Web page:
Under “dangerous dog laws” in most states, and similar ordinances in many cities and counties, courts could require owners to take special precautions once their animals have threatened or injured someone. The judge could even order that the animal be euthanized if it poses a risk of serious harm. An owner who doesn’t comply with the restrictions could face criminal penalties.
In rare instances in which a dog kills someone because of their owners’ reckless or deliberate actions, authorities could charge the owners with manslaughter or a similar crime. Sometimes, a state will have a specific criminal law applying to severe dog attacks. For instance, Florida authorizes criminal charges against the owner of a dog that seriously injures or kills someone if the owner was aware the animal was
dangerous but ignored the risk.
If a Dog Hurts You
There are numerous steps you must take immediately after you’ve been bitten or otherwise harmed by a dog:
- Get the names and phone number of the dog’s owner. Even if you don’t think you’ll be requesting any money, you might change your mind the next day when you realize that jumping out of the way of that lunging dog has resulted in a swollen ankle. If the owner has liability insurance, get that information too.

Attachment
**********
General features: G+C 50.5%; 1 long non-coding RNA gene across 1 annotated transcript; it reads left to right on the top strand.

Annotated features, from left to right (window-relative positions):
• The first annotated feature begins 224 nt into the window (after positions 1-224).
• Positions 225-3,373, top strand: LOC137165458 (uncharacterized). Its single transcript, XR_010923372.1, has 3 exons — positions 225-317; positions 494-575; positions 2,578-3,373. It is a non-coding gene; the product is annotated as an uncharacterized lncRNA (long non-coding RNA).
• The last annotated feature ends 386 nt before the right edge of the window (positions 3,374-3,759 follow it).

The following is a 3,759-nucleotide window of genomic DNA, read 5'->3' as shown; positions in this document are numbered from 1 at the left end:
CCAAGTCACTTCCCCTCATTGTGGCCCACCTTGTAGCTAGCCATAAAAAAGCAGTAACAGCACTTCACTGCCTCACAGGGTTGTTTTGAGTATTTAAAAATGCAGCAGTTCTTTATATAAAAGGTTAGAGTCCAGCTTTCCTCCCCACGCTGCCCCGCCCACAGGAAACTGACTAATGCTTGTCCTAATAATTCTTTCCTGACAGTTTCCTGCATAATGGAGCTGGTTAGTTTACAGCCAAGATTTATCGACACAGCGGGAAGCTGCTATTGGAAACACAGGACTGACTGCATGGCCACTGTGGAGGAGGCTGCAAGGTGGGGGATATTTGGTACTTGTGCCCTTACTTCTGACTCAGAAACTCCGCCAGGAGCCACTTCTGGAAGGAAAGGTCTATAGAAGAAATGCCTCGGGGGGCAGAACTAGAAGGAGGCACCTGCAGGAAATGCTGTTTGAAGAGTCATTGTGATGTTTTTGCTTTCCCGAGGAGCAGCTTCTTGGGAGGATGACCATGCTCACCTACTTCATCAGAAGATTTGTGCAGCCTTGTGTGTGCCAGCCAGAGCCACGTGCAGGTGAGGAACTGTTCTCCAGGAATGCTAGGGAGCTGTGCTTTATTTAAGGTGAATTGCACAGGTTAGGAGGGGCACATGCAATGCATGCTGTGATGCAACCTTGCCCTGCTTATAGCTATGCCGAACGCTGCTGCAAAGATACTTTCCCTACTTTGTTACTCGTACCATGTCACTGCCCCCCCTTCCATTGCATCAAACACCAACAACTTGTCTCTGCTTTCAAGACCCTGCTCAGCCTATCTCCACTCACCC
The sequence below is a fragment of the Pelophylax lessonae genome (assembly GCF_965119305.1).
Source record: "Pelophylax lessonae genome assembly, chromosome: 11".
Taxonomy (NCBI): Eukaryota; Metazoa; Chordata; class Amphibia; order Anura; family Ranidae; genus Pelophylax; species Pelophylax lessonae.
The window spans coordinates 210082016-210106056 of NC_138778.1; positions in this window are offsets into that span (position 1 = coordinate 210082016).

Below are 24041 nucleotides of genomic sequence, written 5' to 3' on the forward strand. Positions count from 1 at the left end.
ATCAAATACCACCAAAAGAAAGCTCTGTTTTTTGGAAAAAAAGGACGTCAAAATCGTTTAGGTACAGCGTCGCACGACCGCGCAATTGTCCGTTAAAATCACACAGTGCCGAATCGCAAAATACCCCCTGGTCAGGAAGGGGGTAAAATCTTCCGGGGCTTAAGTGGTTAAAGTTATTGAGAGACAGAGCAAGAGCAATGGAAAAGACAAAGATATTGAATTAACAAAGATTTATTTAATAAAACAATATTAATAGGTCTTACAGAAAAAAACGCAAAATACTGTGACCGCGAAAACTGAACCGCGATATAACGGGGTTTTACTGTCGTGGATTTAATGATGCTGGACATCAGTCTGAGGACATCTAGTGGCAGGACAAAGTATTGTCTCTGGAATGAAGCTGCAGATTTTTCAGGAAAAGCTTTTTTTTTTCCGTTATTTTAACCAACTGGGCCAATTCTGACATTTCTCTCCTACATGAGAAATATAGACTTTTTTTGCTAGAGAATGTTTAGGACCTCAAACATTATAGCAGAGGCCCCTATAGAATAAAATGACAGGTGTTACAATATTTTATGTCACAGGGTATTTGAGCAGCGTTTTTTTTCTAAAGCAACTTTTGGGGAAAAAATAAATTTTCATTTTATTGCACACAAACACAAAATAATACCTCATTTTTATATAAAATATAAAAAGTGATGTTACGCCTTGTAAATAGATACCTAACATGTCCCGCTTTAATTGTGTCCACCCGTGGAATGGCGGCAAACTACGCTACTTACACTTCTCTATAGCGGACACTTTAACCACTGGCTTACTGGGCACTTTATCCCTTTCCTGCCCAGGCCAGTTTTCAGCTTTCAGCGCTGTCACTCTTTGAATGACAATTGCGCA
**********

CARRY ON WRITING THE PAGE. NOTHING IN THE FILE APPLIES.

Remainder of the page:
- Obtain contact information of any witnesses. You might need them to back up your version of what happened if you and the dog’s owner later disagree or if you don’t know who the dog belongs to. Animal control authorities might be able to find the dog from your description and then find the owner.
- Take pictures. If you can, get the dog’s picture, your visible injuries, and anything in the vicinity that could support your version of what happened, like a hole in the fence that the dog came through or an open gate.
- Seek medical attention if you need it. If your injury is serious enough to necessitate medical attention, get it immediately. Keep records of hospital visits, doctor visits, and copies of bills.